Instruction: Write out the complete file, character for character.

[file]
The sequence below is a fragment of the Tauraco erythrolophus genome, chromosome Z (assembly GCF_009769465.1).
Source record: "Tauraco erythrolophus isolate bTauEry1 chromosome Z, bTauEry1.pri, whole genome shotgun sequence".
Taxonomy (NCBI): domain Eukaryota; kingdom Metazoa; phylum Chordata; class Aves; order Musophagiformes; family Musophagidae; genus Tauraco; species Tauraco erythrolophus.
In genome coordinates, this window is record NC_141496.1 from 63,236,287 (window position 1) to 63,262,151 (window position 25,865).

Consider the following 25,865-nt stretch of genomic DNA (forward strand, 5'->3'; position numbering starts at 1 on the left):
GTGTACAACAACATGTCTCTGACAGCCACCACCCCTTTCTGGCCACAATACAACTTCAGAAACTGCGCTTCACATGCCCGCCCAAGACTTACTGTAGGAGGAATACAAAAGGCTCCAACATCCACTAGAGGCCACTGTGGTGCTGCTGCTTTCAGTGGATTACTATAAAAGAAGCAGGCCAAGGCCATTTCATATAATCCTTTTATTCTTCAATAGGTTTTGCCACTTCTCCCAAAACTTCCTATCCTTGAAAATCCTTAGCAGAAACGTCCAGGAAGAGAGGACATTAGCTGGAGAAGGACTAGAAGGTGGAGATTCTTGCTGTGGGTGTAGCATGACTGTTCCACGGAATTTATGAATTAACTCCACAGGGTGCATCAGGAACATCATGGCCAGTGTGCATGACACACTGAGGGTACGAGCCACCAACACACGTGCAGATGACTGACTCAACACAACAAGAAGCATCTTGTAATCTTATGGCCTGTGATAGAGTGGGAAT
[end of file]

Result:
The sequence below is a fragment of the Tauraco erythrolophus genome, chromosome Z (assembly GCF_009769465.1).
Source record: "Tauraco erythrolophus isolate bTauEry1 chromosome Z, bTauEry1.pri, whole genome shotgun sequence".
Taxonomy (NCBI): domain Eukaryota; kingdom Metazoa; phylum Chordata; class Aves; order Musophagiformes; family Musophagidae; genus Tauraco; species Tauraco erythrolophus.
In genome coordinates, this window is record NC_141496.1 from 63,236,287 (window position 1) to 63,262,151 (window position 25,865).

Consider the following 25,865-nt stretch of genomic DNA (forward strand, 5'->3'; position numbering starts at 1 on the left):
GTGTACAACAACATGTCTCTGACAGCCACCACCCCTTTCTGGCCACAATACAACTTCAGAAACTGCGCTTCACATGCCCGCCCAAGACTTACTGTAGGAGGAATACAAAAGGCTCCAACATCCACTAGAGGCCACTGTGGTGCTGCTGCTTTCAGTGGATTACTATAAAAGAAGCAGGCCAAGGCCATTTCATATAATCCTTTTATTCTTCAATAGGTTTTGCCACTTCTCCCAAAACTTCCTATCCTTGAAAATCCTTAGCAGAAACGTCCAGGAAGAGAGGACATTAGCTGGAGAAGGACTAGAAGGTGGAGATTCTTGCTGTGGGTGTAGCATGACTGTTCCACGGAATTTATGAATTAACTCCACAGGGTGCATCAGGAACATCATGGCCAGTGTGCATGACACACTGAGGGTACGAGCCACCAACACACGTGCAGATGACTGACTCAACACAACAAGAAGCATCTTGTAATCTTATGGCCTGTGATAGAGTGGGAAT